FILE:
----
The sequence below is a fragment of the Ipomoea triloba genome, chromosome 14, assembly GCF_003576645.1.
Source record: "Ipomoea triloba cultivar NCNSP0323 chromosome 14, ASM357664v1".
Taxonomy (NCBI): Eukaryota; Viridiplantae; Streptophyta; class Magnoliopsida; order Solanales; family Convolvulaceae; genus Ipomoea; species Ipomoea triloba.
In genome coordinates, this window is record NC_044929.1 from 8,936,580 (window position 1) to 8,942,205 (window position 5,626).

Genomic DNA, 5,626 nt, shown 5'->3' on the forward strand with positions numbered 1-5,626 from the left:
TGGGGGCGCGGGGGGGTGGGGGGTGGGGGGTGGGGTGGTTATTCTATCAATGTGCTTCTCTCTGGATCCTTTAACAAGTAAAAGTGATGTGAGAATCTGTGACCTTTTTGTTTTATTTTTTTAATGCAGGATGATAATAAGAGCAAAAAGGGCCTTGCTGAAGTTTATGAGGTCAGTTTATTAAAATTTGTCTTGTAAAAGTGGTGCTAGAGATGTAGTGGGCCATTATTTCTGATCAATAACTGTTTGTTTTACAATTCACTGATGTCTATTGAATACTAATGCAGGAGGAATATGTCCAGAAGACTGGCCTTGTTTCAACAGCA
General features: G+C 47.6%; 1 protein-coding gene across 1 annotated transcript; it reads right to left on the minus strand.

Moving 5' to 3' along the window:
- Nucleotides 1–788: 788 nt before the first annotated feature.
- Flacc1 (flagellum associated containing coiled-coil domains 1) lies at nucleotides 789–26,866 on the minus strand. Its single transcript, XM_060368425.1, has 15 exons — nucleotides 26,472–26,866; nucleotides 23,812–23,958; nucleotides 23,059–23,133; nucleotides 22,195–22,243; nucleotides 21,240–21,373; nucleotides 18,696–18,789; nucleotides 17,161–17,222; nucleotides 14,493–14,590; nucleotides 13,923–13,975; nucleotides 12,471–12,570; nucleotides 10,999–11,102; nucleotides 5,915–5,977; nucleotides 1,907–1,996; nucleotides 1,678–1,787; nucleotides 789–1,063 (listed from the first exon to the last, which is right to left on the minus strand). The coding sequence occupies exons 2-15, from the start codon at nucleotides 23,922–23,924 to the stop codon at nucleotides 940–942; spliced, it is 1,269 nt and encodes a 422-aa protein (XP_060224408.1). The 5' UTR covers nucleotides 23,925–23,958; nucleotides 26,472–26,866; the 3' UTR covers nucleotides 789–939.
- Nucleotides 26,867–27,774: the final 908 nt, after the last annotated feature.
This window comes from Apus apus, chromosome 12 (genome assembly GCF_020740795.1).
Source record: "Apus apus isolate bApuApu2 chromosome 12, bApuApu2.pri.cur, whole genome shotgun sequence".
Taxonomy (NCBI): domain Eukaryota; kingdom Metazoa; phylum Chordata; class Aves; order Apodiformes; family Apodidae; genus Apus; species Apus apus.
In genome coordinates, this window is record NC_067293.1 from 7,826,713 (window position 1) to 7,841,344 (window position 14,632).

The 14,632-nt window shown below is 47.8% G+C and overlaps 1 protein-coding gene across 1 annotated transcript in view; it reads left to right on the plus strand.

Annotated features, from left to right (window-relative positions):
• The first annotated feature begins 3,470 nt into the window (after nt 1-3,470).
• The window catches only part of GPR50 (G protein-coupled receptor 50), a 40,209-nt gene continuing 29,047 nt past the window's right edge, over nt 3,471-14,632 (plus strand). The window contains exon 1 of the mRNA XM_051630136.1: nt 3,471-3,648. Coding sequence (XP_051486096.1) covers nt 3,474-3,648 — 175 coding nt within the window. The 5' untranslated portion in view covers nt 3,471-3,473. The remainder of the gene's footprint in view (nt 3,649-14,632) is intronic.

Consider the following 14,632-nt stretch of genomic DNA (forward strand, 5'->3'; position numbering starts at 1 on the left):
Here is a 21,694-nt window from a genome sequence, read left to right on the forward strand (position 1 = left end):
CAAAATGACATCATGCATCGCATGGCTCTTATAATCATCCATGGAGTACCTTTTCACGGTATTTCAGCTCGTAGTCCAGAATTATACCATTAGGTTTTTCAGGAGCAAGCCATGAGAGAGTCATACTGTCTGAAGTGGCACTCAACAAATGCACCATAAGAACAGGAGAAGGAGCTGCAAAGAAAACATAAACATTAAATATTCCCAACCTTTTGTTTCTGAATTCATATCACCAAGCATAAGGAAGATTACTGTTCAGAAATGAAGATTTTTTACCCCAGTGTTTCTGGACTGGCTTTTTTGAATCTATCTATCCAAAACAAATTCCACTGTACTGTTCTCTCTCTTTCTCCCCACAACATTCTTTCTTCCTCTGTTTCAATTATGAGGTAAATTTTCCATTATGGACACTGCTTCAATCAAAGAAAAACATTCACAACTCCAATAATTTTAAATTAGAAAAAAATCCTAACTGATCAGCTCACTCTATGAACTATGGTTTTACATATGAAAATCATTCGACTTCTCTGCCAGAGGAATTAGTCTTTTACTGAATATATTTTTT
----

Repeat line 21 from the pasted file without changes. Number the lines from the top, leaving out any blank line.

Here is a 21,694-nt window from a genome sequence, read left to right on the forward strand (position 1 = left end):